Caregivers Who Have Experienced An NDE

Nurses General Nursing


Specializes in Psych (25 years), Medical (15 years).

This thread was inspired by @Emergent's thread on a nurse who had experienced a coma.

The other night, I watched this video on a Firefighter/EMT, Bill Letson, who experienced an NDE (Near Death Experience) and of the multitude I've read about or seen on videos or documentaries, his description of the feelings he experienced was one in which I could identify.

Basically, Mr. Letson was given an opioid in the hospital which made him "keel over", he was given Narcan, and sent to the ICU. There, he had this otherworldly experience.

Bill Letson's retelling of his experience hit home with me, causing to remember my own, and brought up some really good feelings.



Specializes in Med-Surg.

That was.....astonishing! Talk about a well-painted picture. Although these were just graphics in the video, they really helped to bring life to the words as he spoke them. I have not had an NDE (ordinarily, this is where I would say THANK GOD). But now, after listening to him, I kinda feel 'short-changed'....if that makes any sense. This account was so vivid!

Nowhere near the magnitude of that in the video, I have personally experienced some 'spiritual' things that I dare not speak of, for fear of the infamous straight jacket by those rigid individuals of tangible scientific thought. And I would likely poop quite a few cinder blocks if I actually encountered those little fellas described in the video. 

But I definitely support and advocate for the open mind based upon my personal experiences. If we truly are down here being tested, I must admit that on most days, I fail miserably in this all-out war of thrown blows and ducking-n-dodging. Nothing short of chaotic from where I sit. If the "tall slender being" is listening (or reading), can we get a final grade, a snapped finger, or a clapped hand? Ready for the orbs that Bill saw.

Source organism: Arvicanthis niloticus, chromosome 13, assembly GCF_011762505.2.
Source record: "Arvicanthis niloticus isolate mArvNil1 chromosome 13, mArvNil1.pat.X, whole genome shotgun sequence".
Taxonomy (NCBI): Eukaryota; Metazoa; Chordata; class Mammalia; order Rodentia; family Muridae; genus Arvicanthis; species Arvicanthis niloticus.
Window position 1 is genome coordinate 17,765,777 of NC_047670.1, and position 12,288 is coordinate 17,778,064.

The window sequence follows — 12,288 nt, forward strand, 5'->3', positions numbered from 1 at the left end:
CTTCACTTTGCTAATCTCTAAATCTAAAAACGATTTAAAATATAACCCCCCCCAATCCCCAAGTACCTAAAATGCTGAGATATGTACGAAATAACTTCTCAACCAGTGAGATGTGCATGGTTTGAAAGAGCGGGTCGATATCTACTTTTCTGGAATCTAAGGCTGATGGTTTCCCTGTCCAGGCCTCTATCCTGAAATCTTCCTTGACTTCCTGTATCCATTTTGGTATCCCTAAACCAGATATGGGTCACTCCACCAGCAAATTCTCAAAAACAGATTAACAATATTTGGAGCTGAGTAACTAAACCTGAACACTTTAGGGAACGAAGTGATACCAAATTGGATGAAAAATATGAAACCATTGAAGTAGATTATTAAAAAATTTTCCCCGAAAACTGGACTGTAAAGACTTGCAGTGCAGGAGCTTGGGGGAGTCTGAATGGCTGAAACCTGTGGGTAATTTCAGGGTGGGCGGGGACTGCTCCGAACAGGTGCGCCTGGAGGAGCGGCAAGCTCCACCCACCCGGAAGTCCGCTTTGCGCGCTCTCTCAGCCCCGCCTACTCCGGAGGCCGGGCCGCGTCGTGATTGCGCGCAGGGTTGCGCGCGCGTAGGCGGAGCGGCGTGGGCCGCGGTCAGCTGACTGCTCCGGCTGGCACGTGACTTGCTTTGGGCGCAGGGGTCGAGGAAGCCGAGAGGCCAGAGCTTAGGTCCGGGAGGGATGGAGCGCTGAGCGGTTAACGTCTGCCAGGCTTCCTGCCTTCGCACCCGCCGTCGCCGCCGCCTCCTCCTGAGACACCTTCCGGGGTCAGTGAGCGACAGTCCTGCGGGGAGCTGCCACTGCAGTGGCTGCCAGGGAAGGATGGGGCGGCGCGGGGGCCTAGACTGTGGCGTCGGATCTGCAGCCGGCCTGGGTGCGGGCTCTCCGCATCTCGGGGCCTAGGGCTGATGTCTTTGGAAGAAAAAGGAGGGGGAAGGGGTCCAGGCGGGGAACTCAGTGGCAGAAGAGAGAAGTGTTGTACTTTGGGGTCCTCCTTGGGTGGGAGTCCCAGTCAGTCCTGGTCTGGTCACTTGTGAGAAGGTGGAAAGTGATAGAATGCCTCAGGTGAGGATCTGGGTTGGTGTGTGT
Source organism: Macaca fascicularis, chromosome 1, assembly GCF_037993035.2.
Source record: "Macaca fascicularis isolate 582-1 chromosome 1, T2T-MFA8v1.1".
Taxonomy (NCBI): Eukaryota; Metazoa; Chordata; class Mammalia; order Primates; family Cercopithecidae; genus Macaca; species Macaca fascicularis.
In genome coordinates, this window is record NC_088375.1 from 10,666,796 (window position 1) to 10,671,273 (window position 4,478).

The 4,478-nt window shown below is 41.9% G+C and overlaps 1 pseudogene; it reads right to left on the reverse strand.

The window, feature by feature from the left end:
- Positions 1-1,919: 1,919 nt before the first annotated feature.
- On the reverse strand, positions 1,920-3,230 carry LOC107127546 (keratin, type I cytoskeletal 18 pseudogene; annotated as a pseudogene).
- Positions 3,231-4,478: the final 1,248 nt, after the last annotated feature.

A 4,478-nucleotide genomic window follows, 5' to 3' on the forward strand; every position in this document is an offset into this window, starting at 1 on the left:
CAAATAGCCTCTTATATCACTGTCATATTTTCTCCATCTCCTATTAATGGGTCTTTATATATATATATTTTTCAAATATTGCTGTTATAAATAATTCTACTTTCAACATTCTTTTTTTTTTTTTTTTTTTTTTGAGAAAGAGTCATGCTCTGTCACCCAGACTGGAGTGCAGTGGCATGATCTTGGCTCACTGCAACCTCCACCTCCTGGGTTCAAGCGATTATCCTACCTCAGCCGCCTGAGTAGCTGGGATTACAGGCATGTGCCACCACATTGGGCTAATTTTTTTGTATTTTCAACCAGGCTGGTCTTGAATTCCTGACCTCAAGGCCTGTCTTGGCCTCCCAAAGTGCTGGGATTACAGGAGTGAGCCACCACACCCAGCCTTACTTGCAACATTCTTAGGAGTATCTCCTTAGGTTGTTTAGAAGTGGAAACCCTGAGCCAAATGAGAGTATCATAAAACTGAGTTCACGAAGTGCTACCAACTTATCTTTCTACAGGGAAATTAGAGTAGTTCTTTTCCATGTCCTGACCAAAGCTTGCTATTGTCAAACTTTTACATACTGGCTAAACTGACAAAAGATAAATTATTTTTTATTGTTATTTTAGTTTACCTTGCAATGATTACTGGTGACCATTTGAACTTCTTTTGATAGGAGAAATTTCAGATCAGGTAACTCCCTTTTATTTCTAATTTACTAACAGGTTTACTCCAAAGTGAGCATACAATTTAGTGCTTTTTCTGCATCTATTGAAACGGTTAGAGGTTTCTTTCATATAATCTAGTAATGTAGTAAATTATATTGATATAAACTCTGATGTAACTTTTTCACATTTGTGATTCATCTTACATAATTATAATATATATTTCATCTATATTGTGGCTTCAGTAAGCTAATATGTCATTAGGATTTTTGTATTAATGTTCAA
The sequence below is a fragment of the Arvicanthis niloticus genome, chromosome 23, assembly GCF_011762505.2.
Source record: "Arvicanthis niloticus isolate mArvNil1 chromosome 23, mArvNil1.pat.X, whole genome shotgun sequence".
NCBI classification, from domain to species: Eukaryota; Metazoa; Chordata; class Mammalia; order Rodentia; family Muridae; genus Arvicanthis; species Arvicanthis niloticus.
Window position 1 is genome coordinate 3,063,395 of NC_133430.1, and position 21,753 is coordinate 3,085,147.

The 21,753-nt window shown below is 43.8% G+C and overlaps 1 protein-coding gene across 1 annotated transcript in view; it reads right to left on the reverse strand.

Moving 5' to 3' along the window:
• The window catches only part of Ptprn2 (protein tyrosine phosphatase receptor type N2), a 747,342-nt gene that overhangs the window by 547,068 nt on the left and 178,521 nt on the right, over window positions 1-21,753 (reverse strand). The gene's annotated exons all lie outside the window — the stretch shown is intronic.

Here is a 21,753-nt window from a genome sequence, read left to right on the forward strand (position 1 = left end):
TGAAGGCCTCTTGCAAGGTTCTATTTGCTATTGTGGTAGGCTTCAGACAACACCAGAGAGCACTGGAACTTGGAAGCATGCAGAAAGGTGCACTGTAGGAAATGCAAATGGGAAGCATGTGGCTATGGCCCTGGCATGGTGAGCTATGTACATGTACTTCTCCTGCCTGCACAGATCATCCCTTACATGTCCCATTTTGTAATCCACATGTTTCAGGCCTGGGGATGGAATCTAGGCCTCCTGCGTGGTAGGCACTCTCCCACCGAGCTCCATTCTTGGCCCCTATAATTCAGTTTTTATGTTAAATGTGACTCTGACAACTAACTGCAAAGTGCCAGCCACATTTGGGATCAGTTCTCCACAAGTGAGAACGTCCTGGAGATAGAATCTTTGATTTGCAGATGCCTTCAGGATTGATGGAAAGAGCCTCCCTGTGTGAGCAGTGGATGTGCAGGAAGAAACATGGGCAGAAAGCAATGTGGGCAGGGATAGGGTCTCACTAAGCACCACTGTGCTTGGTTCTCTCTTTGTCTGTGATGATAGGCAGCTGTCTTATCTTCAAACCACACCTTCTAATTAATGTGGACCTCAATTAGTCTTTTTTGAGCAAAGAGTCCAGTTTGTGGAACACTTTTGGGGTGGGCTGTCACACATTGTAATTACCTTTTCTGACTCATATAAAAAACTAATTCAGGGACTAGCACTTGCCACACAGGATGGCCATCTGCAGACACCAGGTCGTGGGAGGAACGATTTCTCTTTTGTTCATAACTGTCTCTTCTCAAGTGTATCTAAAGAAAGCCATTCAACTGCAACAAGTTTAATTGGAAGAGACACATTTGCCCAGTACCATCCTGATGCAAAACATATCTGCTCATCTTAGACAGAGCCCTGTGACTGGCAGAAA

Until then, I continue to strategize, throw myself back into the ring (or onto the frontline---GO NURSES!!), and fight the good fight at the gas pump and grocery line...among other places.

****(Disclaimer: my post is in no way intended to offend anyone. I will never forget the sermon one Sunday where the pastor said, "God has a sense of humor. Don't be afraid to talk to him because He laughs at most of our plans, anyway"). 

Specializes in Psych (25 years), Medical (15 years).

A well thought out, written, and appreciative post you submitted there, ponderingDNP- a joy to read.

Neil Armstrong, after being the first man to walk on the moon, would sometimes tell bad moon jokes at social gatherings. When nobody laughed, Astronaut Armstrong would quip, "I guess you had to be there".

I found your remark of feeling short-changed very interesting, ponderingDNP, and understand how one could feel that way. An NDE is an extraordinary experience, and in essence, a "proof" of an afterlife, something the vast majority would like to be assured.

Mr. Leston's experience is not one which is typical across the board of NDEs, I.e. I don't recall of another involving specifically three beings as he described. The similarities involve a travel to an otherworldly place, meeting loving souls, and a profound sense of love and acceptance.

Your perspective and insight into being tested and falling short speaks volumes of your consciousness, pondering DNP.  I do believe Bill Leston mentioned the akashic record, which is where a account of the good we do is kept. No good deed may be undone, and the bad deeds are forgiven through grace, according to this belief system. So, the fact that you recognize your shortcomings is a path toward betterment.

Thank you for your wonderful post.

Specializes in Psych (25 years), Medical (15 years).
ponderingDNP said:

 Although these were just graphics in the video, they really helped to bring life to the words as he spoke them.

In Emergent's nurse/coma thread, I described during my deepest coma stage, the first of what I later termed "dreams" where I was in a place, like a gray fog, feeling total love and acceptance, surrounded by loving souls in maroon robes. I also described other later dreams.

My experience occurred in 1976, around the time of Raymond J. Moody's book, Life After Life. In it, I read accounts of NDEs which were similar to my coma dreams, which inspired a long, involved research.

One such source researched was The Tibetan Book of the Dead:






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